The inside diameter of each hose and fitting dash size is found in size charts. A common mistake is to think all hose of the same dash size has the same inside diameter. There not

A common mistake is to think that all fittings of the same dash size have the same inside diameter. They do not.

A common mistake is to think that a straight -6 fitting and a 90 -6 fitting of used on the same hose should both have the same inside diameter. They do not. A hose with a straight fitting on one end and an angle fitting on the other end will have different inside diameters.

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Im many cases adding a deeper transmission pan that adds two or more quarts will lower the average transmission temp. at least 15 degrees, while its certainly not as effective as a trans cooler with an electric fan, but far better than nothing at all!, and you don,t need to run coolant lines, just be aware that if theres limited ground clearance under the car, a deeper trans pan may be a problem when speed bumps and steep driveway access is encountered

keep in mind you can install a heat controlled valve that routes cool trans or engine oil back to the engine or transmission but one either fluid heats up it routes the hot fluid thru the cooler
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http://shop.perma-cool.com/1073-Oil-The ... s-1073.htm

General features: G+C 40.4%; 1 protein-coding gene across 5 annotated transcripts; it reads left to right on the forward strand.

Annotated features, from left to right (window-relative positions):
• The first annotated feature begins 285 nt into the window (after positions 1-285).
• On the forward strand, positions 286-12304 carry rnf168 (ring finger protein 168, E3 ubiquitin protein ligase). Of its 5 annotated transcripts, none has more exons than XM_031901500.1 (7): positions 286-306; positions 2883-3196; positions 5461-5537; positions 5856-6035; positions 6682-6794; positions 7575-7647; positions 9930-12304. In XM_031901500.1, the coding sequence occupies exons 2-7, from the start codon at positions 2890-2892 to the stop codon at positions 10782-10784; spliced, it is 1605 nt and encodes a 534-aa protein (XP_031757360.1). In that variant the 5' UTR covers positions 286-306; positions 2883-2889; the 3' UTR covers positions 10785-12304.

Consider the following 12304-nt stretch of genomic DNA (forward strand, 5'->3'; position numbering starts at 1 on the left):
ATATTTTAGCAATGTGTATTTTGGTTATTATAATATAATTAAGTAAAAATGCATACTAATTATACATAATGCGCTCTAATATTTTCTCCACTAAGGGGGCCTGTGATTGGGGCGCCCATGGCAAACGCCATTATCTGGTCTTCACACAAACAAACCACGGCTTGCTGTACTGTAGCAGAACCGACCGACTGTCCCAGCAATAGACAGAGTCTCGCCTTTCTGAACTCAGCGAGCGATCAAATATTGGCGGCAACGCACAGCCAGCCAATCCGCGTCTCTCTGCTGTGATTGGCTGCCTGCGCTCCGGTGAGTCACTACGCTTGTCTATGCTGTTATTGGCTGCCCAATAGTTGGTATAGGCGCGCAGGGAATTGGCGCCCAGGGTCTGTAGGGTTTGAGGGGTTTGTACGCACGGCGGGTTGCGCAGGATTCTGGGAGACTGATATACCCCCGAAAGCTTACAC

http://shop.perma-cool.com/media/300013%20rev5.pdf
IF YOU CAN,T SMOKE THE TIRES AT WILL,FROM A 60 MPH ROLLING START YOUR ENGINE NEEDS MORE WORK!!"!
IF YOU CAN , YOU NEED BETTER TIRES AND YOUR SUSPENSION NEEDS MORE WORK!!
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Re: derale trans cool pans

Postby grumpyvette » November 10th, 2008, 8:51 am

Ive already sold the dual set up,......the dual set up was fine for cooling the oil (run thru the smaller side of the cooler)\
(probably a little too effective in fact as it was hard getting up to the minimum 215F)
and it worked "ok" on the transmission fluid, (run thru the 4 pass side) but it was not as effective as I hoped it would be,as under hard accelleration the trans temps breifly peaked higher than I wanted) so I swapped, to the larger single use 6 pass unit. for the transmission fluid. and everything appears to be better, as the trans fluid temps stay more consistant.
keep in mind high trans fluid temps always lower the transmission life expectancy, especially if your the average guy who beats on the trans and engine occasionally.